At home, the one who’s Yann Tiersen’s fan is not me, but I like some of his work, and found that this animation is really interesting. Video for “Monuments”. The new album is due to next April.
I have this little fantasy about my future; a boy’s dream about the man he will become, I suppose. You see, I think I’ve reached a point in my life where the concept of adulthood is almost more of a fascination than a fear - I often find myself thinking about the details of my future in a particularly profound and deep way. The one aspect that recurs the most, however, is the idea of fatherhood. It feels strange to be thinking happily about fatherhood at my age, but there was this incident last year where I discovered that children actually can be likeable, and ever since then the idea of being a father has been relatively pleasant.
Anyway, back to this fantasy of mine. Someday in my future, as I sit reclined on the white leather couch in the living room of my hillside-mansion, gazing out at the city lights below me from behind ten-foot-tall windows by the warmth of a marble fireplace, wineglass filled with water and no ice in hand, fluffy purring cat by my side, a boy’s voice will echo out from down the hall.
“Dad?” it says.
I get up from the couch and walk down the hall. I approach the doorway from which the voice came and see my young son awake in his bed, sitting up in the darkness.
“Yes, Xerxes?” I reply. “Can’t sleep again?”
He shakes his head.
“Well, how about I play you a lullaby?”
At that point, I get him out of bed and we both go back into the living room, where we take a seat at the bench of a grand piano. Maybe he’ll think he’s too old for lullabies at this point, but that’s okay. My wife smiles and shakes her head at me (much like you have been doing) from a nearby bedroom doorway because she sees that my time has finally come. I smile at her and then at him, and begin to play the song above.
Call it cheesy or whatever, but I hope that if any part of that fantasy comes true, it’s that I play that song to my kids when I’m older. This is the second song I taught myself on the piano, and it was pretty difficult at that, so this song is a little special for me. The thing I love the most about this song, however, is the images it paints in your head. There are very, very few songs like this for me - where I can just lean back and dream about rain or merry-go-rounds or a child’s head leaning on my shoulder as he drifts off to sleep. It’s like the first song on the sad second-half of the soundtrack to imagination; it just has that ability to make me visualize in all its lovely flow and vibe. That’s what I hope my kids realize when I play this for them: that music is far more than just sound. When they hear this song, I want them to understand just how much music can do, so that they can grow up with the an appreciation for the art that it is.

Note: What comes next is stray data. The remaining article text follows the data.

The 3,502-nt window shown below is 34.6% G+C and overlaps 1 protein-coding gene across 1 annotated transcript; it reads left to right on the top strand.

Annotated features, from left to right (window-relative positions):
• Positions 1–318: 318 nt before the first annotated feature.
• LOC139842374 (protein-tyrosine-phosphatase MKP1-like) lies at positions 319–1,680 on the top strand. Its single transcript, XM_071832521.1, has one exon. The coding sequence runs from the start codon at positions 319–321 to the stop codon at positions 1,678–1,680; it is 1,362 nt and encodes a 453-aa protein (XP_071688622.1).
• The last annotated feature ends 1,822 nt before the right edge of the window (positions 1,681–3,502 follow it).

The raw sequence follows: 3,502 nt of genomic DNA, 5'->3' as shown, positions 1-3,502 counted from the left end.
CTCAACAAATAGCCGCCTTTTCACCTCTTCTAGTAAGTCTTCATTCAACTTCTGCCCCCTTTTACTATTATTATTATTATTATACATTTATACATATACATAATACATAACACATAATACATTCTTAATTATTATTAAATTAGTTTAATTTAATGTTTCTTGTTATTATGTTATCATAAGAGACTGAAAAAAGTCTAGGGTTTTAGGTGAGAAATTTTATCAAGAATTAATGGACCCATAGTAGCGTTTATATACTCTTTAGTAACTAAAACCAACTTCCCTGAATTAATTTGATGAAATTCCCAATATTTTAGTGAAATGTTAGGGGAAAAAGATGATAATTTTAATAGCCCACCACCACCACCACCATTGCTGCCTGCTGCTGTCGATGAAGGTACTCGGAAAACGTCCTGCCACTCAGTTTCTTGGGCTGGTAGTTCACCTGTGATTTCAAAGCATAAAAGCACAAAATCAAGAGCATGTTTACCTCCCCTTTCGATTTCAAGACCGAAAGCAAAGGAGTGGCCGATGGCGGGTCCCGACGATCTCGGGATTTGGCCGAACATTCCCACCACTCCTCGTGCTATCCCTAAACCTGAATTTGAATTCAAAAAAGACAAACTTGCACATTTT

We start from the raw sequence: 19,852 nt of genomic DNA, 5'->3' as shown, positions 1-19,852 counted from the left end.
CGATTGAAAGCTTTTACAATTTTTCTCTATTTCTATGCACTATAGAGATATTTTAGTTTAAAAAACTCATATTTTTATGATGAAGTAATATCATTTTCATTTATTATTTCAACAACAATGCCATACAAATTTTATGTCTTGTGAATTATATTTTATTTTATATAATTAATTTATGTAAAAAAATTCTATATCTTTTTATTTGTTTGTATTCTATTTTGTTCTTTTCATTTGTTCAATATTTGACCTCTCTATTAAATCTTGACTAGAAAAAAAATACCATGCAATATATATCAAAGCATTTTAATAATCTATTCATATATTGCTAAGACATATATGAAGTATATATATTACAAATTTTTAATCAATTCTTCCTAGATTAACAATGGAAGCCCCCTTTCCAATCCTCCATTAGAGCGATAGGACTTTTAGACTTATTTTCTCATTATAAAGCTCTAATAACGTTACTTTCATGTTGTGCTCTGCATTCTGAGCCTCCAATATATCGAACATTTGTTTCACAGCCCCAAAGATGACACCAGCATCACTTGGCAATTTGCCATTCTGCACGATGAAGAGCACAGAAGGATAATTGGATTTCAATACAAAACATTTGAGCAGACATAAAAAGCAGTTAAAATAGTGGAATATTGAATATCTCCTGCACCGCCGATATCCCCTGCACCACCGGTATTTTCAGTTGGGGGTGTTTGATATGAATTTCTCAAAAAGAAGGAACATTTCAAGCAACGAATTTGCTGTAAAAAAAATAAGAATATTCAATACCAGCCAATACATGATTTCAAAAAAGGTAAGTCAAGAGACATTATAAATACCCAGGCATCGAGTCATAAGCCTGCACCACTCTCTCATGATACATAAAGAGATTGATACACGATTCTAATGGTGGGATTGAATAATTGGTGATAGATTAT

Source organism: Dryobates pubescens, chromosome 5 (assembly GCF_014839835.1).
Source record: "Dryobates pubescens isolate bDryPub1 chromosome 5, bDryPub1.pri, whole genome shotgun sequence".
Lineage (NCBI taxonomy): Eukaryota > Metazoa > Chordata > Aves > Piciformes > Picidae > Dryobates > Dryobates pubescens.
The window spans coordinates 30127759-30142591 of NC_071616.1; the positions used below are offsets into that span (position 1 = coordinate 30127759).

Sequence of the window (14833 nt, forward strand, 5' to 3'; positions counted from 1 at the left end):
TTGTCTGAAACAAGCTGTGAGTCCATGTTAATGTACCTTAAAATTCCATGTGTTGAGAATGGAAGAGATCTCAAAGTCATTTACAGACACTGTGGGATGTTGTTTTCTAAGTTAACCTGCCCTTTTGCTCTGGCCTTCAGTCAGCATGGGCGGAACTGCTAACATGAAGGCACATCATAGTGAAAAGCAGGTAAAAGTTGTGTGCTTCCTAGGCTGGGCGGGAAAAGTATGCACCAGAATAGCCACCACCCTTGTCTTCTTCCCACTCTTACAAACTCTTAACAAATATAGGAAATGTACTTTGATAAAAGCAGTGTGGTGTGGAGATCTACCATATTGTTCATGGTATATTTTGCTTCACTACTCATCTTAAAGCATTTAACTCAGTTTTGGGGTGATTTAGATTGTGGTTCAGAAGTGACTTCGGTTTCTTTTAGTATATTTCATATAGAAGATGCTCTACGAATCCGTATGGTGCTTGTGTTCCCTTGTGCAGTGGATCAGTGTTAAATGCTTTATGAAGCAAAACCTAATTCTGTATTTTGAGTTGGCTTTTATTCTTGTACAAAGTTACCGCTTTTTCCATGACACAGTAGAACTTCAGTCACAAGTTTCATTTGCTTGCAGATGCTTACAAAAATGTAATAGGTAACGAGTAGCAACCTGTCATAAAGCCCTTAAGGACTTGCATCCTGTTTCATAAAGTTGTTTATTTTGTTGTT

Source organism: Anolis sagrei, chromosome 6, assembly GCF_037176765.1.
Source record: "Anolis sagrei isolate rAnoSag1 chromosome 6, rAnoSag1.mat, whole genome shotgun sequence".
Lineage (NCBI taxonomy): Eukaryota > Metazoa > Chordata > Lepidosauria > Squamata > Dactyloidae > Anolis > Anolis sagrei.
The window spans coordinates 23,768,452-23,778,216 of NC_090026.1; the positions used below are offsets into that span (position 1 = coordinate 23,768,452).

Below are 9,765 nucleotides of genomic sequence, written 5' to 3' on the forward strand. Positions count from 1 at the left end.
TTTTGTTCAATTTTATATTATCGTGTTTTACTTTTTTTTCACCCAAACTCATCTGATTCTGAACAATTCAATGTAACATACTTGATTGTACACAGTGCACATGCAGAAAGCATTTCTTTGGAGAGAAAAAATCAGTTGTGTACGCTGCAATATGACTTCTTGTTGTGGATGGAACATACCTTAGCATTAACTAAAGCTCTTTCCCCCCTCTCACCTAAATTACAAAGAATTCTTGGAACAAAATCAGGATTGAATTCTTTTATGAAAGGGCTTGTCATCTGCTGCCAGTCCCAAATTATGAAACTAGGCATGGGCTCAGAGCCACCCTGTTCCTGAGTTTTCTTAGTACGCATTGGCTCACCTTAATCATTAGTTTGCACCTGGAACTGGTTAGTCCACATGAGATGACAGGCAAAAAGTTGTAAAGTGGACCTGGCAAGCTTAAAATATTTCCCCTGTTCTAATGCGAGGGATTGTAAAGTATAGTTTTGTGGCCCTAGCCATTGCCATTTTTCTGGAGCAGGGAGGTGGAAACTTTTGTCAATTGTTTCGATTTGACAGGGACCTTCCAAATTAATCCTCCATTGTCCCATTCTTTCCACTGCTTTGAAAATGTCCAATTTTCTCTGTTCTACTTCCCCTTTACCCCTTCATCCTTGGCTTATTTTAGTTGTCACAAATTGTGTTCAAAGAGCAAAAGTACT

Oh, and you most likely know the song, but just in case you don’t, it’s called “Comptine d’un autre été - L’après-midi,” from the movie “Amelié.” The name translates to “Nursery rhyme of another summer - afternoon,” but I would rather translate “nursery rhyme” as “lullaby;” you know, just for that extra dramatic bit.
And that’s my fantasy.
I love to read about the kinds of images and stories that various pieces of instrumental music suggest to people. This one’s rather touching! <3
Derrière le sens des mots, des sons, derrière les sons, des sens.
C’est un livre ouvert sur un piano.
I’m actually unsure of the source on this one, but it appears on the back cover of Yann Tiersen’s Six pieces for piano Volume 2 and I like to think he wrote it personally.
Comptine d’un autre ete (Yann Tiersen) Vs. What is Love? (Haddaway)
A charming quodlibet!
Monuments Yann Tiersen
This makes me wanna be a melodica rock star too.